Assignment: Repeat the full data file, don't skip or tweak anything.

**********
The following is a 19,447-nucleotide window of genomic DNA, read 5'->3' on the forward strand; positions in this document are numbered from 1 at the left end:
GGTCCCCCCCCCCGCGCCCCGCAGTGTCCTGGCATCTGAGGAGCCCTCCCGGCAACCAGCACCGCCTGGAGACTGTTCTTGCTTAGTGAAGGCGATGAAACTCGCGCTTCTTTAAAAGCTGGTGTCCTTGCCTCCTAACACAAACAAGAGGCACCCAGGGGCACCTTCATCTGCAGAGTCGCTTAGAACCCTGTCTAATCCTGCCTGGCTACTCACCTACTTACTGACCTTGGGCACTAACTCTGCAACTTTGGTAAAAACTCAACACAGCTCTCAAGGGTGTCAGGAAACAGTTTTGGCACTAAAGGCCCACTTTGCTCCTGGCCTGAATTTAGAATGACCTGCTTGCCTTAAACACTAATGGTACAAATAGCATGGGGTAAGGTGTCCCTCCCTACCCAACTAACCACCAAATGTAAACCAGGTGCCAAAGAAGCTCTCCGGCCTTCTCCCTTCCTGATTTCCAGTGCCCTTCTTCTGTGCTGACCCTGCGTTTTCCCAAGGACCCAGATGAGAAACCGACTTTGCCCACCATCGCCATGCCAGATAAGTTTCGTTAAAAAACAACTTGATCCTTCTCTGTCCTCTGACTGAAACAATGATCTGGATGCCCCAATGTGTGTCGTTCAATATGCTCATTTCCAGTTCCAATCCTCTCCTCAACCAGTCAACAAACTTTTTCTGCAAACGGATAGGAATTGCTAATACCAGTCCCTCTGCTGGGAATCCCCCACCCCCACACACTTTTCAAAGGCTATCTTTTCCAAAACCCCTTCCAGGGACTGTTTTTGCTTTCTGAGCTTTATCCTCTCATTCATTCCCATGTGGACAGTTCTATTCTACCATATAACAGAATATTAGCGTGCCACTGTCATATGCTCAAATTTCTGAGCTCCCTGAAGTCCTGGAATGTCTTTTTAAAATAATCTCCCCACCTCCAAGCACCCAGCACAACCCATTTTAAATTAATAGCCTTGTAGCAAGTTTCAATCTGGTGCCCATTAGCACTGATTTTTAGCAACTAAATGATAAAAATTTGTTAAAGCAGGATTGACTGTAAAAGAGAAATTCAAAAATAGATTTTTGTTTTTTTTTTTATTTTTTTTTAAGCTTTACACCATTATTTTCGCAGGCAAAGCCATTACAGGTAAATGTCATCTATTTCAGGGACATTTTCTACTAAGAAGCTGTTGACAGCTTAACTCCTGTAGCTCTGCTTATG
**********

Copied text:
The following is a 19,447-nucleotide window of genomic DNA, read 5'->3' on the forward strand; positions in this document are numbered from 1 at the left end:
GGTCCCCCCCCCCGCGCCCCGCAGTGTCCTGGCATCTGAGGAGCCCTCCCGGCAACCAGCACCGCCTGGAGACTGTTCTTGCTTAGTGAAGGCGATGAAACTCGCGCTTCTTTAAAAGCTGGTGTCCTTGCCTCCTAACACAAACAAGAGGCACCCAGGGGCACCTTCATCTGCAGAGTCGCTTAGAACCCTGTCTAATCCTGCCTGGCTACTCACCTACTTACTGACCTTGGGCACTAACTCTGCAACTTTGGTAAAAACTCAACACAGCTCTCAAGGGTGTCAGGAAACAGTTTTGGCACTAAAGGCCCACTTTGCTCCTGGCCTGAATTTAGAATGACCTGCTTGCCTTAAACACTAATGGTACAAATAGCATGGGGTAAGGTGTCCCTCCCTACCCAACTAACCACCAAATGTAAACCAGGTGCCAAAGAAGCTCTCCGGCCTTCTCCCTTCCTGATTTCCAGTGCCCTTCTTCTGTGCTGACCCTGCGTTTTCCCAAGGACCCAGATGAGAAACCGACTTTGCCCACCATCGCCATGCCAGATAAGTTTCGTTAAAAAACAACTTGATCCTTCTCTGTCCTCTGACTGAAACAATGATCTGGATGCCCCAATGTGTGTCGTTCAATATGCTCATTTCCAGTTCCAATCCTCTCCTCAACCAGTCAACAAACTTTTTCTGCAAACGGATAGGAATTGCTAATACCAGTCCCTCTGCTGGGAATCCCCCACCCCCACACACTTTTCAAAGGCTATCTTTTCCAAAACCCCTTCCAGGGACTGTTTTTGCTTTCTGAGCTTTATCCTCTCATTCATTCCCATGTGGACAGTTCTATTCTACCATATAACAGAATATTAGCGTGCCACTGTCATATGCTCAAATTTCTGAGCTCCCTGAAGTCCTGGAATGTCTTTTTAAAATAATCTCCCCACCTCCAAGCACCCAGCACAACCCATTTTAAATTAATAGCCTTGTAGCAAGTTTCAATCTGGTGCCCATTAGCACTGATTTTTAGCAACTAAATGATAAAAATTTGTTAAAGCAGGATTGACTGTAAAAGAGAAATTCAAAAATAGATTTTTGTTTTTTTTTTTATTTTTTTTTAAGCTTTACACCATTATTTTCGCAGGCAAAGCCATTACAGGTAAATGTCATCTATTTCAGGGACATTTTCTACTAAGAAGCTGTTGACAGCTTAACTCCTGTAGCTCTGCTTATG